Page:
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# Chapter 15. Arithmetic Expansion

Arritmatic operators are means of executing basic arithmatic equations inside of your scripts. Perl can perform addition, subration, multiplication, division, exponents, or modulus remainders on numbers. Keep in mind though, they are not used to combine strings. There are some special string operators for this.

Sample Code: |
---|

#!/usr/bin/perl$x = 81; #The variable $add = $x + 9; $sub = $x - 9; $mul = $x * 10; $div = $x / 9; $exp = $x ** 5; $mod = $x % 79; print "$x plus 9 is $add\n"; print "$x minus 9 is $sub\n"; print "$x times 10 is $mul\n"; print "$x divided by 9 is $div\n"; print "$x to the 5th is $exp\n"; print "$x divided by 85 has a remainder of $mod\n"; |

Output: |

81 plus 9 is 90 81 minus 9 is 72 81 times 10 is 810 81 divided by 9 is 9 81 to the 5th is 3486784401 81 divided by 79 has a remainder of 2 |

### Arithmatic Operators

Operator | Example | Result | Definition |
---|---|---|---|

+ | 7 + 7 | = 14 | Addition |

- | 7 - 7 | = 0 | Subtraction |

* | 7 * 7 | = 49 | Multiplication |

/ | 7 / 7 | = 1 | Division |

** | 7 ** 7 | = 823543 | Exponents |

% | 7 % 7 | = 0 | Remainder |

## Assignment Operators:

Using assignment operators we can modify out variable (`$x`) using
several of our arithmatic operators from above. Each time we preform an
operation, our variable is reassigned with the new value from the assignment
operator. For example; `$x+=10;` is the same as `$x=$x+10;`

Operator | Definition | Example |
---|---|---|

+= | Addition | $x += 10; |

-= | Subtraction | $x -= 10; |

*= | Multiplecation | $x *= 10; |

/= | Division | $x /= 10; |

%= | Modulus | $x %= 10; |

**= | Exponent | $x **= 10; |

## Logical & Relational Operators

Relationship operators relate one variable to another, `5 < 12`
for example. They are used to relate equallity or inequallity of two or more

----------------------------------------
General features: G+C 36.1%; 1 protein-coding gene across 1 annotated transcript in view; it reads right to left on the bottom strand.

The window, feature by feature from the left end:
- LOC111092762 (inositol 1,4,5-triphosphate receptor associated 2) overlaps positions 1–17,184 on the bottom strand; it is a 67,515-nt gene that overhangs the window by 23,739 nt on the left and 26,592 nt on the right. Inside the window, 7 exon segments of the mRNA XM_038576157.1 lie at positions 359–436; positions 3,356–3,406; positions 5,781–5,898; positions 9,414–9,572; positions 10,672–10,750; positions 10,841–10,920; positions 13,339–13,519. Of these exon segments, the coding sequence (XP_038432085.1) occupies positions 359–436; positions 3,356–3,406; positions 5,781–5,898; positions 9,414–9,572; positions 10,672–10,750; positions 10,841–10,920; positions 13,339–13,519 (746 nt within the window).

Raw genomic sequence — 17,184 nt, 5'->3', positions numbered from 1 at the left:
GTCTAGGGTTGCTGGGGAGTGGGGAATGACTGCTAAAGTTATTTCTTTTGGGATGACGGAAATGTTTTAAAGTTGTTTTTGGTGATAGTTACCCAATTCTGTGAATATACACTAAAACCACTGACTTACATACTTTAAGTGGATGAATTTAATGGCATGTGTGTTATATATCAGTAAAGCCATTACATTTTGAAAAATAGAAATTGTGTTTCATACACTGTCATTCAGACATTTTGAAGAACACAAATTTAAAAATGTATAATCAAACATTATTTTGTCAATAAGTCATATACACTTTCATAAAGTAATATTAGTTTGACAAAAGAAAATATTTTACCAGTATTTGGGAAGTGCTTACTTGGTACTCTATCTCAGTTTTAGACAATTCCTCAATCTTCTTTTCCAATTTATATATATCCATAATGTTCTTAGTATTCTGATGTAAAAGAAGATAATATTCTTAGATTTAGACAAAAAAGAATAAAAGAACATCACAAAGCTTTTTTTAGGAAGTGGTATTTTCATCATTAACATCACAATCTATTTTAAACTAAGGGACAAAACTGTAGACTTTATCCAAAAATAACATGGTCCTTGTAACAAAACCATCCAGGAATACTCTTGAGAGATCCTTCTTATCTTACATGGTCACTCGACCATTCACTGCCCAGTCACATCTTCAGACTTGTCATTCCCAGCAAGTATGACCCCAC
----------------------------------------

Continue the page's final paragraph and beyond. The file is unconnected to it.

variables, be it a string or numeric data

Logical operators state and/or relationships. Meaning, you can take two variables and test an either or conditional. Logical operators are used later on in conditionals and loops. For now, just be able to recognize them in the upcoming examples.

**Relational**

Operator | Example | Defined | Result |
---|---|---|---|

==,eq | 5 == 5 5 eq 5 | Test: Is 5 equal to 5? | True |

!=,ne | 7 != 2 7 ne 2 | Test: Is 7 not equal to 2? | True |

<,lt | 7 < 4 7 lt 4 | Test: Is 7 less than 4? | False |

>,gt | 7 > 4 7 gt 4 | Test: Is 7 greater than 4? | True |

<=,le | 7 <= 11 7 le 11 | Test: Is 7 less than or equal to 11? | True |

>=,ge | 7 >= 11 7 ge 11 | Test: Is 7 greater than or equal to 11? | False |

**Logical**

Operator | Defined | Example |
---|---|---|

&&,and | Associates two variables using AND | if (($x && $y) == 5)... |

||,or | Associates two variables using OR | if (($x || $y) == 5)... |

Logic operators may be review for anybody with a background in programming. They are fairly universal in nature. If they are new to you, remember what they stand for so you can translate code.

## Rounding Floating-Point Numbers

You want to round a floating-point value to a certain number of decimal places.

Use `sprintf` or `printf` Perl functions.

Sample Code: |
---|

#!/usr/bin/perl$a = 0.255; $b = sprintf("%.2f", $a); print "Unrounded: $a\nRounded: $b\n"; printf "Unrounded: $a\nRounded: %.2f\n", $a; |

Output: |

Unrounded: 0.255 Rounded: 0.26 Unrounded: 0.255 Rounded: 0.26 |